Steely Martin

He made his name as America's top stand-up comedian and went on to become one of Hollywood's most bankable stars, but all Steve Martin ever wanted was his dad's approval, he tells Emma Brockes



stSTEVE MARTIN admits in his new memoir, Born Standing Up, to being unhappy talking about himself, and the memoir skilfully circumvents much of his personal life to focus on his early career and his relationship with his parents. It's hard to reconcile its self-possessed tone with the guy we think of as Steve Martin, rubber-faced and on the receiving end of chaos.

The most vivid scenes in the book are the early ones, in which the 10-year-old Martin scores an after-school job selling guide books at a theme park that opened a few kilometres from his home in California in 1955. It entitled him to free rides and provided him, if one is minded to look at things this way, with an almost mythological basis for a career in showbiz. He is still obsessed with the theme park of that era, going online to find old snapshots of the place, and its appeal was probably amplified at the time by its contrast with his home life. A nuclear silence pervaded the Martin household; his father was a bully, his mother supine in the face of it, and Martin was desperate to get out. He diagnoses his father's problem as being one of disappointment: he'd wanted to be an actor but ended up in real estate and took it out on his son. There's a scene in the book in which his father takes umbrage at something Martin says at the table, leans across to clout him and gets carried away and beats him up. It happened only once, but the incident looms large in Martin's imagination, surfacing in his second novel, The Pleasure Of My Company, as a flashback that the narrator implies has some connection with his autism.

"It was typical of the times, the spankings - I don't think in the (memoir) I really blame him; I only comment that one day it was a little bit too much. The air of fear. But I really think that he was... I think he was under duress when I was an adolescent. I think he found himself in a place he didn't want to be."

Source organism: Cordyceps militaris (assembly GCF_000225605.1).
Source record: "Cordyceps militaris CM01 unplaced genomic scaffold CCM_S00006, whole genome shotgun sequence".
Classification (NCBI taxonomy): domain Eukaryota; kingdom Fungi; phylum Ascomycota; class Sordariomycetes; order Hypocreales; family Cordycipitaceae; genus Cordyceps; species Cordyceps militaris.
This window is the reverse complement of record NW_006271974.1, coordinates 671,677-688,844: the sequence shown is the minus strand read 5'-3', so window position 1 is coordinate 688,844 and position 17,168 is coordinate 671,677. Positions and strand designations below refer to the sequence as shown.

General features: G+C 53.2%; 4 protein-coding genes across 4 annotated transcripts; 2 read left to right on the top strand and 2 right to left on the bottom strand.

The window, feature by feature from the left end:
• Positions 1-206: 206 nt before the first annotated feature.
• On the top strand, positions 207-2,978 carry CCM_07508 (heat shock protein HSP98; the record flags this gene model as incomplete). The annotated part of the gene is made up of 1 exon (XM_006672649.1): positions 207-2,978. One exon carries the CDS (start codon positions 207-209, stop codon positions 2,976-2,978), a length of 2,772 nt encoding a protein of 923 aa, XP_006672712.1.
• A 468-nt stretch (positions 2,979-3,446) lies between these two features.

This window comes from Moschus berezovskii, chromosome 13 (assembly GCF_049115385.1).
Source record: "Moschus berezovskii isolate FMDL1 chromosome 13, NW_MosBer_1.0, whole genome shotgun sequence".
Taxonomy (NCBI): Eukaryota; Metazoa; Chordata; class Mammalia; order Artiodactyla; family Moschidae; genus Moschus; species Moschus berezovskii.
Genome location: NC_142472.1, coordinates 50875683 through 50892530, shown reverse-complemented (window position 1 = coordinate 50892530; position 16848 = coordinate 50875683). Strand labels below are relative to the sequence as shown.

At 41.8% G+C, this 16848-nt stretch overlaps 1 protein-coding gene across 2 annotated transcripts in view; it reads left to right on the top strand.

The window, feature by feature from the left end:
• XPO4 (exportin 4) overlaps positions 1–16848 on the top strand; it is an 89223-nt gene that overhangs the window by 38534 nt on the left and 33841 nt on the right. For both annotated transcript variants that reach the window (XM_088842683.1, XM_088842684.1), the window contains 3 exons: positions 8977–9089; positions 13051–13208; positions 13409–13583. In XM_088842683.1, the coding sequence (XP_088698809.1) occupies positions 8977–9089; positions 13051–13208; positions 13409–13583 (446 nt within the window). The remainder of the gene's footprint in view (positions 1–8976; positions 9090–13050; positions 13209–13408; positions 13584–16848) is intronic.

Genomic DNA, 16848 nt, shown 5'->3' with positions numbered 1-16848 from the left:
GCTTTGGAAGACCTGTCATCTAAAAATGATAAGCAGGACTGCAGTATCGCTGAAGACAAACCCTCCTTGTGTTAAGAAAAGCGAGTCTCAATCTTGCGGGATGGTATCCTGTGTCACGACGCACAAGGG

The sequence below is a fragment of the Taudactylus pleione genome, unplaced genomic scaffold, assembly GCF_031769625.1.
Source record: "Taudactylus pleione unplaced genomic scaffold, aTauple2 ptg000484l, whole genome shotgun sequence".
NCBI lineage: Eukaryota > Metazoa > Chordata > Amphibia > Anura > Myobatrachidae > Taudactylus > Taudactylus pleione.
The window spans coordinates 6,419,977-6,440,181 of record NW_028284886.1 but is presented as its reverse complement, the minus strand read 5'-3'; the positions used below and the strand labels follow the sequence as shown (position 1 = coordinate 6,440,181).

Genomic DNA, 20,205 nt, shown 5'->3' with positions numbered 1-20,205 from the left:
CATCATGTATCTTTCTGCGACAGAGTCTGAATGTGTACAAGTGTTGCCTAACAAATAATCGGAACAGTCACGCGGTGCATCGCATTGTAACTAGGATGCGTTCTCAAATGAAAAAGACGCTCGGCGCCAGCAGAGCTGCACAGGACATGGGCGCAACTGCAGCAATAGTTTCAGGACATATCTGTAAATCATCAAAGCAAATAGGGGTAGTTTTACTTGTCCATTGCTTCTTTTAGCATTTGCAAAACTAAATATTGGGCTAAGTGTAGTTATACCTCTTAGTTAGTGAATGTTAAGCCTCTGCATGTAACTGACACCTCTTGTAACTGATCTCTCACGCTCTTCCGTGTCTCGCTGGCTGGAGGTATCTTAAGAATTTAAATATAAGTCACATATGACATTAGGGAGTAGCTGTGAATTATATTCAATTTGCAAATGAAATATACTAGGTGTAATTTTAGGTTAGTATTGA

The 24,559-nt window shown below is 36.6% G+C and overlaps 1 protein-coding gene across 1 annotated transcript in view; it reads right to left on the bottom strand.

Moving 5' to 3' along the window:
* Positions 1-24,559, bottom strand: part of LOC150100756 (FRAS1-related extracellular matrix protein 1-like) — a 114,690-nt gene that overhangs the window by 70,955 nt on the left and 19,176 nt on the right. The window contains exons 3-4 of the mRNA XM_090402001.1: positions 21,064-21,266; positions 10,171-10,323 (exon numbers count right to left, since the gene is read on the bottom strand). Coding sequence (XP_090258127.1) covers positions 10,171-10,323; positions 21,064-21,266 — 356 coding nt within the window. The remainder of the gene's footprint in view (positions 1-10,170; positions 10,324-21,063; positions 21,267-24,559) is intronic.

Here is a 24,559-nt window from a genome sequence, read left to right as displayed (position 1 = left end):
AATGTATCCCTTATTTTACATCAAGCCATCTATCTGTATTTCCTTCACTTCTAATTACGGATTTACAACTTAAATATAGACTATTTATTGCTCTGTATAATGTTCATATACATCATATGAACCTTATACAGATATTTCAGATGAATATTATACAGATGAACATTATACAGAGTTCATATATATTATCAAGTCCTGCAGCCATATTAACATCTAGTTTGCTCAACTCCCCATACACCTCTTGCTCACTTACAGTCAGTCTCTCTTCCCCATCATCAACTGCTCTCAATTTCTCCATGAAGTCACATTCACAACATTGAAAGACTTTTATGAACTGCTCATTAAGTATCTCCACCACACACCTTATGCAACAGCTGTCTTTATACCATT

It is one of Martin's great regrets that his parents never understood his work. He suspects they were embarrassed by it "all this absurd, silly comedy, with dirty words sprinkled here and there".

It may be that audiences simply can't accept Martin in anything other than his traditional comic role. He doesn't have children, and so I wonder if it strikes him as strange that this image of him as America's favourite dad predominates.

"It's funny but I don't think that about myself. I think I did some age-appropriate father roles - well, I was a little too old, frankly" - he laughs - "but I never thought I'm going to make that my thing. I'm not an action star, so I can't be a guy out there with a gun."

Martin's father died in 1997 and his mother in 2002. Both death scenes as he describes them in the book are extraordinary. They are quoted verbatim. On his death bed his father expressed regret for "all the love I received and couldn't return", and told his son, "you did everything I wanted to do". Martin replied, "I did it for you", and in the book adds, "I was glad I didn't say the more complicated truth: 'I did it because of you.' While she was dying, his mother said, "I wish I had been more truthful", by which Martin took her to mean she wished she had stood up to his father's silent tyranny. "I wanted to remember those words always," he says.


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